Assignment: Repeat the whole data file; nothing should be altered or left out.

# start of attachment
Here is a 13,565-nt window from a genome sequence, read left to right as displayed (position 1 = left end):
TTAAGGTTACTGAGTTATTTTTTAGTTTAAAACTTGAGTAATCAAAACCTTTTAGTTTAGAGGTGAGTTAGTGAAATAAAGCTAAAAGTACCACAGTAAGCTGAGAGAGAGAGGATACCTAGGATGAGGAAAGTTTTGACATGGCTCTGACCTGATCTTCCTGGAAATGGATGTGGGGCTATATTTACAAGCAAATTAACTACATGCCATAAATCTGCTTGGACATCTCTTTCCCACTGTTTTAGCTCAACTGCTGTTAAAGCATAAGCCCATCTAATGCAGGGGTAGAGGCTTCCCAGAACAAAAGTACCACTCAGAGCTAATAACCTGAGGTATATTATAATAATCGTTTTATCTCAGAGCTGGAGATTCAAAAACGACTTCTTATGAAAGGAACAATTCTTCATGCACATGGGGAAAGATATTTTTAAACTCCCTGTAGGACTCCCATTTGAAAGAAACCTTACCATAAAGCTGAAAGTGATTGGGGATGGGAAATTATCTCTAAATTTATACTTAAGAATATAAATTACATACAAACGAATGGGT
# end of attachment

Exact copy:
Here is a 13,565-nt window from a genome sequence, read left to right as displayed (position 1 = left end):
TTAAGGTTACTGAGTTATTTTTTAGTTTAAAACTTGAGTAATCAAAACCTTTTAGTTTAGAGGTGAGTTAGTGAAATAAAGCTAAAAGTACCACAGTAAGCTGAGAGAGAGAGGATACCTAGGATGAGGAAAGTTTTGACATGGCTCTGACCTGATCTTCCTGGAAATGGATGTGGGGCTATATTTACAAGCAAATTAACTACATGCCATAAATCTGCTTGGACATCTCTTTCCCACTGTTTTAGCTCAACTGCTGTTAAAGCATAAGCCCATCTAATGCAGGGGTAGAGGCTTCCCAGAACAAAAGTACCACTCAGAGCTAATAACCTGAGGTATATTATAATAATCGTTTTATCTCAGAGCTGGAGATTCAAAAACGACTTCTTATGAAAGGAACAATTCTTCATGCACATGGGGAAAGATATTTTTAAACTCCCTGTAGGACTCCCATTTGAAAGAAACCTTACCATAAAGCTGAAAGTGATTGGGGATGGGAAATTATCTCTAAATTTATACTTAAGAATATAAATTACATACAAACGAATGGGT